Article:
Today is mine. Tomorrow is none of my business. If I peer anxiously into the fog of the future, I will strain my spiritual eyes so that I will not see clearly what is required of me now. Elisabeth Elliot, Keep a Quiet Heart

 

 


All I know . . . (morning devotions)

IMG_6304I have no idea what kind of man he is. All I know is that I was blind and now I can see for the first time in my life! (John 9:25, TPT)

This morning in my Bible study and devotional time I saw a picture of myself—and my former self.

In John 9 (TPT) there is an account of Jesus healing a blind man and it really messed people up! The man was healed and he immediately ran off in joy to tell his friends, family, and the world, his good news.

The onlookers, the Pharisees, the doubters, and the skeptics were buzzing with questions. Who did it? What happened? Was the man really blind? Is this for real?

The people that witnessed the healing say, “Yep, I’ve seen that blind beggar here every day for years and now he can see.”

His parents say, “Yes, that is our son. No, he doesn’t have an identical twin. He was born blind and has been blind his whole life. But don’t ask us, ask him, he’s an adult.”

The (former) blind man said, “A man anointed by eyes with clay, then I washed, and now I can see for the first time in my life!”

The Pharisees, doubters and skeptics asked, “Who did this? Who was this man that opened your blind eyes?”

The (former) blind man replied, “For all I know, he’s a prophet of God!”

Round and round, the grilling continued . . . Who? What? Where? When? Why? How?

Finally, the man who was blind, who lived his entire life in darkness, in isolation, in constant need, who had no hope, no future, and a life of unanswerable questions, spoke up.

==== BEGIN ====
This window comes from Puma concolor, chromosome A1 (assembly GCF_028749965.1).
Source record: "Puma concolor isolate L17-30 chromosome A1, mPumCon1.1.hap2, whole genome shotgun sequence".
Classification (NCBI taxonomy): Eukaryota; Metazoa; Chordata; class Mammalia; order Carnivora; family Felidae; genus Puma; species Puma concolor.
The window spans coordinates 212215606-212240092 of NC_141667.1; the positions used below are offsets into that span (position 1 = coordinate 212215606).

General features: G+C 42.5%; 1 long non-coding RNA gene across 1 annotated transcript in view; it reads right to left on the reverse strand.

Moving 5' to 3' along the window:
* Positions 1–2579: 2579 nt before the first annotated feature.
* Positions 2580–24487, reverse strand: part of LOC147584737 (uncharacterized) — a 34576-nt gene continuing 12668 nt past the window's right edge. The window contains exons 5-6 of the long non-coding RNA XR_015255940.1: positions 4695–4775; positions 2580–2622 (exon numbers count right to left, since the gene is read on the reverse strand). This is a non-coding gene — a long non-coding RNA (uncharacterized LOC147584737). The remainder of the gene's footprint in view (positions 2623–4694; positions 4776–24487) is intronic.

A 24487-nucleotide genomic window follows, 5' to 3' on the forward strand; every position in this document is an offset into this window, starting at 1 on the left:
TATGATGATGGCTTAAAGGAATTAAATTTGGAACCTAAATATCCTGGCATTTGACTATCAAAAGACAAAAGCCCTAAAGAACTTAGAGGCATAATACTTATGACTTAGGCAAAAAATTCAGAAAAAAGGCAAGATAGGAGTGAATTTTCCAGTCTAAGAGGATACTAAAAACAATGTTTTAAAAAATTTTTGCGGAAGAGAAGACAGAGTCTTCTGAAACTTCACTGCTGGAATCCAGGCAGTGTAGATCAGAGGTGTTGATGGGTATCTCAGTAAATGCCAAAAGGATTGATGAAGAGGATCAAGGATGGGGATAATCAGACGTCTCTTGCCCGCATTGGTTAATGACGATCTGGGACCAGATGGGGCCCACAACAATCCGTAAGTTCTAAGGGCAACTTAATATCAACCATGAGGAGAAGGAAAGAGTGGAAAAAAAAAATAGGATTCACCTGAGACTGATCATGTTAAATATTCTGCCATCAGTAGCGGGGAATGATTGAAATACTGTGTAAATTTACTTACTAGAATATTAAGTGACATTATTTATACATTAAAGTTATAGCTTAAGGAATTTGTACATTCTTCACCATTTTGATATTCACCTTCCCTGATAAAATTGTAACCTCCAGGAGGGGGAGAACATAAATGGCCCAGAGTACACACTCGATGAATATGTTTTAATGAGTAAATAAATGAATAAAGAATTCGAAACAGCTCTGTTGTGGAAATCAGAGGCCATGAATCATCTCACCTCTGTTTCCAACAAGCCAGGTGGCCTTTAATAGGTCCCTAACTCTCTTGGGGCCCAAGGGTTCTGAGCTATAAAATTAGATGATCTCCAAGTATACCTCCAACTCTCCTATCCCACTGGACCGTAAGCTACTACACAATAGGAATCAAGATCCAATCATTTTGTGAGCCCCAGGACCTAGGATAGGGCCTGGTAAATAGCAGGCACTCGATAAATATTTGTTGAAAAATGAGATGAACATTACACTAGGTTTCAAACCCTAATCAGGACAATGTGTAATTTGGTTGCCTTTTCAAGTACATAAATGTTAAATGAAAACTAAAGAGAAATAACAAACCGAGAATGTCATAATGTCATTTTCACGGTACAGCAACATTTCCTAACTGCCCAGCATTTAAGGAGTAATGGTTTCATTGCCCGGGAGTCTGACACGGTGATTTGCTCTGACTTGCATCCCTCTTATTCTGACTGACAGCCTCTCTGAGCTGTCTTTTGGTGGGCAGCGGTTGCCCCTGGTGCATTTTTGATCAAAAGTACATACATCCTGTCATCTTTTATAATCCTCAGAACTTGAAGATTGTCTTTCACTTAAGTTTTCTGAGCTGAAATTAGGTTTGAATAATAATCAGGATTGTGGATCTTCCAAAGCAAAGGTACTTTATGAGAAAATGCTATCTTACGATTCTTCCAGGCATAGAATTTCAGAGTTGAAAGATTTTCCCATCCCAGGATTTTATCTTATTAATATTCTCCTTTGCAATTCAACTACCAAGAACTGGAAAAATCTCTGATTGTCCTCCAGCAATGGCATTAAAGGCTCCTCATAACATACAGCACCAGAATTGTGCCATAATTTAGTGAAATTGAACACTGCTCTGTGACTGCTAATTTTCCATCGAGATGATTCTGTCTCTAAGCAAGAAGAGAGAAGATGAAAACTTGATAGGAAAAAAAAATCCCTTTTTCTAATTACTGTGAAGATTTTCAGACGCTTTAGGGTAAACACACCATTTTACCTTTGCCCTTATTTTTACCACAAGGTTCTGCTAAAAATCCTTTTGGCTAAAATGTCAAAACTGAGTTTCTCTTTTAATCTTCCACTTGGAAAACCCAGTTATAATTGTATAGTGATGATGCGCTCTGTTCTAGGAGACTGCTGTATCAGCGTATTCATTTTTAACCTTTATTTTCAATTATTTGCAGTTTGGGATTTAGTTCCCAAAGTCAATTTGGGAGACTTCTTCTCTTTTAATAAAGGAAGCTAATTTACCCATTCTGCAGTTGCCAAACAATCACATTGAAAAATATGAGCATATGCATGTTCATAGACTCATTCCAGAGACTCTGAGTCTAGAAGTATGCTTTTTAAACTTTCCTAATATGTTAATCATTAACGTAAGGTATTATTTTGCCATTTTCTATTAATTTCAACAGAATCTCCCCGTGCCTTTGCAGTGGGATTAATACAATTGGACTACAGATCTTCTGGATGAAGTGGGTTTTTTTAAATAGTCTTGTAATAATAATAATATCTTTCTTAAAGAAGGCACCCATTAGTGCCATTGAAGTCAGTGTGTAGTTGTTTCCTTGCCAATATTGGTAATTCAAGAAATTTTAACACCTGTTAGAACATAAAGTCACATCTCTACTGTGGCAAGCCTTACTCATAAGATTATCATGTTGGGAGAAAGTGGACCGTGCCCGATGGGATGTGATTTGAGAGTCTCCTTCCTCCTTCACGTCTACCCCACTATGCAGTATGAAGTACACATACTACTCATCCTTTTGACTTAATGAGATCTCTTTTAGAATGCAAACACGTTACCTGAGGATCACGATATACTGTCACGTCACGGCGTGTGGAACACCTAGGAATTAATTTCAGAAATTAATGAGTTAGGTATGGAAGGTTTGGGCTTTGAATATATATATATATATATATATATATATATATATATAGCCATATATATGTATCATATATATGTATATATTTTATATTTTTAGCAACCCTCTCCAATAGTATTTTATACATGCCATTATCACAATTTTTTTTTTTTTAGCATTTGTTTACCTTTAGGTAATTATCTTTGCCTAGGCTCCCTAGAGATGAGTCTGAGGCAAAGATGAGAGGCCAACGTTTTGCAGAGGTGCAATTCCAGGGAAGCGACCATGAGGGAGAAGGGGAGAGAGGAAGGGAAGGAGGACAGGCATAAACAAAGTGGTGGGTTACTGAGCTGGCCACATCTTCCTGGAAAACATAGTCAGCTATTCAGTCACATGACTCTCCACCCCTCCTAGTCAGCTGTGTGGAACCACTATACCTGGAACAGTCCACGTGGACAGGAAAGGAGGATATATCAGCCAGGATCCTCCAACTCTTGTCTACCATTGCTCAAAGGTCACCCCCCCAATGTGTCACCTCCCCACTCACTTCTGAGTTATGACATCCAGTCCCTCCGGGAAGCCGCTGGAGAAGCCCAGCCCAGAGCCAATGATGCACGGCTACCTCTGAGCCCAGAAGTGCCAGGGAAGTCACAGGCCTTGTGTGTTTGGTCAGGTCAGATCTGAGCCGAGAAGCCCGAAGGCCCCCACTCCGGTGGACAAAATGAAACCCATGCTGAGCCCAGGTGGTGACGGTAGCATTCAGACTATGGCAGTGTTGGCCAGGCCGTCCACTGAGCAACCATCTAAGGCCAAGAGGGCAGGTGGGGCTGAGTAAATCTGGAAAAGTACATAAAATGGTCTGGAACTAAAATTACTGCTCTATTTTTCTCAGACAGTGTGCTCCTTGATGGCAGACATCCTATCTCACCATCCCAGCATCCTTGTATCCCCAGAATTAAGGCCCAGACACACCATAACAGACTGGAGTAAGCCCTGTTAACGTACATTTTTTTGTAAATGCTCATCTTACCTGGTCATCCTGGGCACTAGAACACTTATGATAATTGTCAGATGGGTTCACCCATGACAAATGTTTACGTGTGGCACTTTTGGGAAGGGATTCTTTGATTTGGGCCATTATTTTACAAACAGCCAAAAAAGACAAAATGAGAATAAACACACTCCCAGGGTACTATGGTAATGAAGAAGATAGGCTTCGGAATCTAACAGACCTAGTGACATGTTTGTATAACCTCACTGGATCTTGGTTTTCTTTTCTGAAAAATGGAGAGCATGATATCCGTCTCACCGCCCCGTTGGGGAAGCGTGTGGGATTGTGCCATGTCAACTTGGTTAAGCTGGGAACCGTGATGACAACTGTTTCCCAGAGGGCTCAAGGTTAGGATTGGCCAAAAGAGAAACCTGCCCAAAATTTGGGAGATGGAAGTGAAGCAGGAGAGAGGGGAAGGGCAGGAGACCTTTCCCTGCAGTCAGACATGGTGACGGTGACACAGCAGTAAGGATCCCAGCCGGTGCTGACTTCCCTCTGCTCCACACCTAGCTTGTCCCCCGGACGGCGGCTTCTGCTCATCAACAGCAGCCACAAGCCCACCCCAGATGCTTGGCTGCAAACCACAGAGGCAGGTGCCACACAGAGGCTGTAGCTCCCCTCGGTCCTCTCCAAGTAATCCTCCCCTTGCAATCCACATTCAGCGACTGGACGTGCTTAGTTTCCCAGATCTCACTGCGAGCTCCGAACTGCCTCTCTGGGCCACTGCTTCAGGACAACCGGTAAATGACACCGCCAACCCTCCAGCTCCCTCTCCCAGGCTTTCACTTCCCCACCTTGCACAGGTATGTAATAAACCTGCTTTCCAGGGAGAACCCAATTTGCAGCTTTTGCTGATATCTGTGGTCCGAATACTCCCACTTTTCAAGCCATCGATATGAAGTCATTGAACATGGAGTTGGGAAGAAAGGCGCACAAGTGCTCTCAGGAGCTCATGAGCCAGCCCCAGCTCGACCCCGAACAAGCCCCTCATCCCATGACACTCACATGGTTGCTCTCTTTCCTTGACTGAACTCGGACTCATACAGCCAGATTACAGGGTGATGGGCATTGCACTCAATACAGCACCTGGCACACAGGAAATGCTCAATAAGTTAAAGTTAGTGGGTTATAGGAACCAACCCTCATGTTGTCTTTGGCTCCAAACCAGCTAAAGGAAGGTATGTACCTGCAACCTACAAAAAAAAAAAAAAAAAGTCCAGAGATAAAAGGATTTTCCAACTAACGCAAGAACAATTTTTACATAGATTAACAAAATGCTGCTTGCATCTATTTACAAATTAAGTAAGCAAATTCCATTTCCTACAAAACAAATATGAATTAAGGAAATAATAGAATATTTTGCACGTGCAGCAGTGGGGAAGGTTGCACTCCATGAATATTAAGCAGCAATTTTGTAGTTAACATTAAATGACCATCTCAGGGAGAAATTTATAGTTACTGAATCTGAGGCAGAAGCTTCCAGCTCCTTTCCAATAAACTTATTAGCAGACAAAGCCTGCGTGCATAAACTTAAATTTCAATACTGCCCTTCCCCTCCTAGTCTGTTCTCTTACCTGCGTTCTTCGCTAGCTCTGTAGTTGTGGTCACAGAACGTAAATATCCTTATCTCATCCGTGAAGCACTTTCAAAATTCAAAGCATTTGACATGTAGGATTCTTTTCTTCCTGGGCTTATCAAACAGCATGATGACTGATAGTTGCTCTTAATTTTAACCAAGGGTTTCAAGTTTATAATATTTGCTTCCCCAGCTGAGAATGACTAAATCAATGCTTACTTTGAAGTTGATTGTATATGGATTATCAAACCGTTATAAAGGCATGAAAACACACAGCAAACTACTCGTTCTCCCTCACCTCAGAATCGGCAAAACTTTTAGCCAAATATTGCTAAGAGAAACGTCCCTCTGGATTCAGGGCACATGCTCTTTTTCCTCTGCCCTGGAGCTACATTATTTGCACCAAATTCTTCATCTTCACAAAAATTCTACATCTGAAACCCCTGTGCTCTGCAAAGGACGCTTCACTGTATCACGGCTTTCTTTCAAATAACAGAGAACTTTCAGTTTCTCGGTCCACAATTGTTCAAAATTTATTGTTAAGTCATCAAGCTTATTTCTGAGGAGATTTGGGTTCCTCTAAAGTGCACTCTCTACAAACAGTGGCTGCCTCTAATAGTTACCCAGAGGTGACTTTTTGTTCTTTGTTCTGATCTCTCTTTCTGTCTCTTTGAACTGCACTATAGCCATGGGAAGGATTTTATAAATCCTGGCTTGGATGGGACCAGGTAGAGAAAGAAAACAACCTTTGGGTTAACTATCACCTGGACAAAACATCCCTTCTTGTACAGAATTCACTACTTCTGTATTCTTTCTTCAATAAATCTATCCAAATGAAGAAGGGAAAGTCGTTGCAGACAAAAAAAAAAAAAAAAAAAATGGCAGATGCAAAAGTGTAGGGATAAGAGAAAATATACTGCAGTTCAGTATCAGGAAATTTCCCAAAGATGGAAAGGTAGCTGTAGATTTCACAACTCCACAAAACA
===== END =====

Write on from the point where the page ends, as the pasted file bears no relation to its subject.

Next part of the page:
He said, “Listen, I’ve already told you multiple times, I don’t know who the man was that healed me. I don’t know what kind of person he is. All I know is this—I was blind and now I can see for the first time in my life!”

Later, Jesus went and found the healed man and they talked. Jesus asked, “Do you believe in the Son of God?”

The man whose blind eyes were healed answered, “Who is he, Master? Tell me so that I can place all my faith in him.”

Jesus replied, “You’re looking right at him. He’s speaking with you. It’s me, the one in front of you now.”

Then the man threw himself at his feet and worshiped Jesus and said, “Lord, I believe in you!”

And that’s when I saw a picture of myself—and my former self.

I once was blind, my life was full of darkness, isolation, constant need. I had no hope, no future, and a life of unanswerable questions. And then Jesus came into my heart and life.

You can ask me all kinds of questions about morality, suffering, politics, theology, the economy, the coronavirus and even death. And all I can say for sure is that once I was blind, but now I can see.

How's your vision this morning? Do you see yourself in the John 9 account? 

In John 9: 39 & 41, TPT Jesus says, "I have come to judge those who think they see and make them blind. And for those who are blind, I have come to make them see. ... If you would acknowledge your blindness, then your sin would be removed."

Today I live by faith in the One who loved me and gave His life for me. He is light in the darkness, He gives sight to the blind and he is Faithful, always and ever Faithful. Sometimes in my morning devotional time I sing. Here’s a little song by Sara Groves about God's faithfulness.

 

 


growing faith in the midst of "shelter in place"

IMG_7649How’s your faith these days? Mine needs some work.

But what does that look like in these days of “shelter in place?” I don’t know about you, but my faith isn’t growing much in the midst of my questions, grieving, stir-craziness, depression, Netflix binges and my endless scrolling through the barrage of “helpful” posts, quips and quotes on social media (. . . like this one).

I need God’s help, and the best way to grow in faith is through God’s Word.

“. . . faith comes by hearing, and hearing by the word of God.” (Rom. 10:17, NKJV)

Deep reading and Bible study may not be your thing, and even if they are, you may find that type of focus difficult in these days of confining chaos.

Recently, I came across an idea from the life of Billy Graham that is helping me during these trying times. It is strengthening me in my faith by getting me into the Word of God.

The idea comes from an article by Jerry Jenkins titled, “Precious Memories: Billy Graham.” In the article, Jenkins tells about a time when he was meeting with Billy Graham to gather information for the biography that he was writing about Dr. Graham. At one point he asks Graham about how he maintains his own spiritual disciplines (how he grows in his faith) and therein is the gold.